Law | National

Native Sun News: Sioux woman joins South Dakota ACLU

The following story was written and reported by Karin Eagle. All content © Native Sun News.

The American Civil Liberties Union of South Dakota (ACLU) has hired Tiffany Campbell as Director of Advocacy, and Taté Walker, an enrolled member of the Cheyenne River Sioux Tribe, as director of Communications.

The new hires make the ACLU the largest civil rights organization in South Dakota, which has been in the state since 2008 and is based in Sioux Falls.

As the communications director, Walker will be responsible for establishing and maintaining effective contacts and relationships to promote ACLU initiatives to members, volunteers, media, and partner coalitions. In addition, Walker will develop marketing and awareness messaging for online, print, social and other media.

Campbell will oversee legislative affairs at the local, state, and federal levels. She will also maintain and build coalitions dedicated to protecting freedom and liberty, and grow the ACLU’s network of activities and volunteers statewide. Both positions report to Robert Doody, executive director of the ACLU of South Dakota.

According the website,, South Dakota Chapter of the ACLU is a non-partisan organization dedicated to the preservation and enhancement of civil liberties and civil rights. The ACLU believes freedoms of press, speech, assembly, and religion, and the rights to due process, equal protection and privacy, are fundamental to a free people.

What are civil liberties and rights? Civil liberties include freedom of speech, press, religion, and association; due process; equal protection; and privacy. Civil rights include, for example, voting rights; discrimination based on disability, race, sex, sexual orientation, religion or national origin; and police reform.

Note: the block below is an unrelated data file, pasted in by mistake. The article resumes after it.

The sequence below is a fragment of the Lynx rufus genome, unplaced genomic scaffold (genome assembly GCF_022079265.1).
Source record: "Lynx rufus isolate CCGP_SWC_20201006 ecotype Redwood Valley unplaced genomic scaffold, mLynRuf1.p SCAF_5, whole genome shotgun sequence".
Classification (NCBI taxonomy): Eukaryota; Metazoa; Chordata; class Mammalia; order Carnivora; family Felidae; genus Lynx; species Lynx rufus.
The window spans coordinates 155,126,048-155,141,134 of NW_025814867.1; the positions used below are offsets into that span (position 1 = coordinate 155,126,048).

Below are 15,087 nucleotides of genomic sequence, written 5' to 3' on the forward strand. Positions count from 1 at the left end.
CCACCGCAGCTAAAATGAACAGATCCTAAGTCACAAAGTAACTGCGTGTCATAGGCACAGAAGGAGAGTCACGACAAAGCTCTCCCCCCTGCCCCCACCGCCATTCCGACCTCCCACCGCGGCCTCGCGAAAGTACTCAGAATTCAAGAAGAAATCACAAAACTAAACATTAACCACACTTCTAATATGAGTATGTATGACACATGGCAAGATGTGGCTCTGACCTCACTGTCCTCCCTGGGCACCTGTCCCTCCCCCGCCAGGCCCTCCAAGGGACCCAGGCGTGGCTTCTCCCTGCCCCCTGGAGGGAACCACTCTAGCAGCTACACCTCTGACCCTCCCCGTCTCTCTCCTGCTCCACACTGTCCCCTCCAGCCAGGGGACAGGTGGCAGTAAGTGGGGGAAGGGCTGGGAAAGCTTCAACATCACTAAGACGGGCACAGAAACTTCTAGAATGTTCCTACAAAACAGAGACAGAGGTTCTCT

Often cases are not accepted by the ACLU because they involve disputes that are factual based, meaning, if a court resolves a case against the client, it could possibly never reach the civil liberties or civil right issues that would have brought the ACLU into the picture in the first place and because if a case is decided based on specific facts, the case might not have any impact on a broader group of people. The ACLU operates with a limited amount of attorneys and getting involved in factual based cases could easily over tax their resources and time.

Some of the cases that are denied by the ACLU include, employment law: firings or dismissals without good reason or just cause; Workers’ Compensation cases: denial of benefits, such as workers’ compensation or unemployment benefits; complaints about private criminal defense attorneys, length of sentence, or probation and parole issues; Complaints about lawyers or judges; Family law cases including child custody cases and divorces; Landlord-tenant or housing disputes.

The ACLU cannot give you advice about the deadlines that apply to your case. To protect your rights, please consult a private attorney promptly to find out what deadline may apply in your case. The phone number for the State Bar Association’s Lawyer Information and Referral Service is (800) 952-2333.

In order to contact the South Dakota ACLU offices, you can access the website at, email:, or contact them by phone at: (605) 332-2508.

(You can reach Karin Eagle at

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